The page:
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29th Mar 2020

Computer to make EU asylum decisions

The European Commission wants a computer to instruct member states how many asylum seekers they must host based on their population size and wealth.

The plan is aimed at depoliticising a toxic decision-making process on asylum, following failed EU-level efforts to relocate asylum seekers across member states.

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"Whenever a member state has to face a disproportionate number of asylum applications, responsibility for new applicants of all nationalities will be transferred to other member states," EU commission vice-president Frans Timmermans told reporters on Wednesday (5 May).

An EU official said the computer was needed because the current EU decision process on distributing people in times of crisis was too complex and required too many lengthy debates with national governments.

"This system will kick in when there is a disproportionate level of applications, above a certain threshold, and enable the distribution to other member states under less pressure," said the official.

Refuseniks must pay €250,000

Hosted by the Malta-based European Asylum Support Office (EASO), the computer will monitor the number of asylum applications in each member state as well as the number of refugees resettled from outside the EU.

The computer will link up to a network of national systems, and authorities in each country will add data on asylum applications.

The machine will then decide if a member state has received a disproportionate number of applications, and if so, it will redistribute the applications among other states.

Should an EU state refuse to accept the asylum seekers, it will face a €250,000 "solidarity contribution" to the hosting member state.

All EU states except the UK, Ireland and Denmark have to participate. Iceland, Norway, Switzerland and Liechtenstein have no say in the latest scheme but also have to accept it because they are not in the EU but they are part of the EU’s so called Schengen free-movement zone.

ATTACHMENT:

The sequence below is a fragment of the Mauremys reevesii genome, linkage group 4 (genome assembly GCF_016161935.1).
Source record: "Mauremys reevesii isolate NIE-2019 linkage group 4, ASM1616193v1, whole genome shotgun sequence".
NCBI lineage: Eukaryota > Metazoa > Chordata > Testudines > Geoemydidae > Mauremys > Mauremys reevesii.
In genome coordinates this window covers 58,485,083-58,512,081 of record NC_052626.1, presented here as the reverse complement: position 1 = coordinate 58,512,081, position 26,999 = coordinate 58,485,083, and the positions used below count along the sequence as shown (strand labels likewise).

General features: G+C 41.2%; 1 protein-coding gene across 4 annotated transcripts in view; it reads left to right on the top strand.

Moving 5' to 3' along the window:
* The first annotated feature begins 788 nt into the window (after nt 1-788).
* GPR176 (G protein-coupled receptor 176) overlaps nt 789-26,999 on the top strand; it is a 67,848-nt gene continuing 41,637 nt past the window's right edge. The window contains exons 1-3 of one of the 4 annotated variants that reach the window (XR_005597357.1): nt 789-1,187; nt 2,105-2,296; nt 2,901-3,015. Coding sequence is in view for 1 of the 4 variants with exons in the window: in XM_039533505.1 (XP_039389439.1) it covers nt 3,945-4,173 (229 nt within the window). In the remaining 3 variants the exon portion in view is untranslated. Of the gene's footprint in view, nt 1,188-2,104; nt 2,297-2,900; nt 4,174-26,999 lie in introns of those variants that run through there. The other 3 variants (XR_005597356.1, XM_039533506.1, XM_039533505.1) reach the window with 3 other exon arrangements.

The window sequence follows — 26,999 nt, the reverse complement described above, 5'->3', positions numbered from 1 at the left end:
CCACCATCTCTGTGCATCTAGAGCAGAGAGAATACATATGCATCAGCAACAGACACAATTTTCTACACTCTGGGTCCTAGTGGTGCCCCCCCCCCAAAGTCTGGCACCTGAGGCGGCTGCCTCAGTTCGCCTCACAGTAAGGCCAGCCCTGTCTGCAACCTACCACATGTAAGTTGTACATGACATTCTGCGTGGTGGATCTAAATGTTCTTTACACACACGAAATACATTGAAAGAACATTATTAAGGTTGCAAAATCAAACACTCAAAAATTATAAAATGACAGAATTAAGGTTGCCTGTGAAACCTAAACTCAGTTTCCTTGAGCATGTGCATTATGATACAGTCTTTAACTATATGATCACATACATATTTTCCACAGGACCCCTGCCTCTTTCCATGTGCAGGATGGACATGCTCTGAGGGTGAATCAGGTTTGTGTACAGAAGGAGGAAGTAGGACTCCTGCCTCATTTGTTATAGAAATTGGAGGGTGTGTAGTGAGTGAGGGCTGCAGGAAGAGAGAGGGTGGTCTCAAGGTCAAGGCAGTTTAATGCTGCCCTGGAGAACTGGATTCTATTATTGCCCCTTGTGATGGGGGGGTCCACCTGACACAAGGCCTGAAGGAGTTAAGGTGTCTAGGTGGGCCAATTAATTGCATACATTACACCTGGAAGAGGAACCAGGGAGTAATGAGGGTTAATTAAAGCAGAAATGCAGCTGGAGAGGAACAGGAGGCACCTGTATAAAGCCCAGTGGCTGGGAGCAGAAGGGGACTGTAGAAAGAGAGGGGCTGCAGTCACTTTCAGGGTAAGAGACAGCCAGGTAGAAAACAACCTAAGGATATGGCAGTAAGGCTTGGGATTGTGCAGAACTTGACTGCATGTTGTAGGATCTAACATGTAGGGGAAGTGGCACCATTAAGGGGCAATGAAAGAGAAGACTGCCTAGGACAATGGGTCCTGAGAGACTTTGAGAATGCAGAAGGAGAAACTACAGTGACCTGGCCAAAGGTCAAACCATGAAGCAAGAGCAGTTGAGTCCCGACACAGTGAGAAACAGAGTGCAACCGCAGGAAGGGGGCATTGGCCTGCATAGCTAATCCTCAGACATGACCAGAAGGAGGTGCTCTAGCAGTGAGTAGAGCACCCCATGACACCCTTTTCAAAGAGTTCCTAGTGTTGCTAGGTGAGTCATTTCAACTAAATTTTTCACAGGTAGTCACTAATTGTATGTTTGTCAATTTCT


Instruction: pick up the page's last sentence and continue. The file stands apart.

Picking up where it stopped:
A second EU source said the idea was "a lesson learned from the relocation experience".

EU states last September had agreed to distribute some 160,000 asylum seekers from Italy and Greece. But only around 1 percent have been relocated.

The Czech Republic, Romania, Hungary and Slovakia opposed the quota systems. All four had voted against the September plan. They were later joined by the new Polish government.

Hungary and Slovakia are challenging it in the EU court. Hungary is also to hold a referendum on future European Union quotas.

The opposition, combined with the failure of the relocation policy, has helped hatch the latest commission plan, which is part of a much larger revamp of the so-called Dublin regulation, also presented on Wednesday

Asylum nerve centre

The Dublin regulation stipulates that the country through which asylum seekers first entered the EU has to process asylum applications on behalf of all other member states.

But most asylum seekers had in the past slipped through Italy and Greece before ending up in northern states like Germany and Sweden.

"This Dublin looks, for the Game of Thrones fans among you, this Dublin looks like Jon Snow stabbed on a table and dead for a couple of days," said Timmermans, referring to a popular TV show.

The commission says its newest Dublin plan will prevent asylum seekers from moving by imposing geographical limitations on their rights.

It says the plan imposes an "explicit obligation" to require asylum seekers to lodge their applications where they first entered or in the EU state where they now live.

"We either face this challenge together or we give up on facing it at all, with dire consequences for all," said Timmermans.

The new rules are packaged with a plan to expand Eurodac, a biometric database for asylum seekers, to include personal data from non-EU nationals and from stateless people, such as Palestinians, tens of thousands of whom also came to Europe last year.

It also includes turning EASO into the EU's asylum nerve centre by expanding its remit, increasing its budget, and creating a pool of 500 asylum experts that can be posted to states in emergency situations.

"EASO will now be called the European Union Agency for Asylum," said an EU source.

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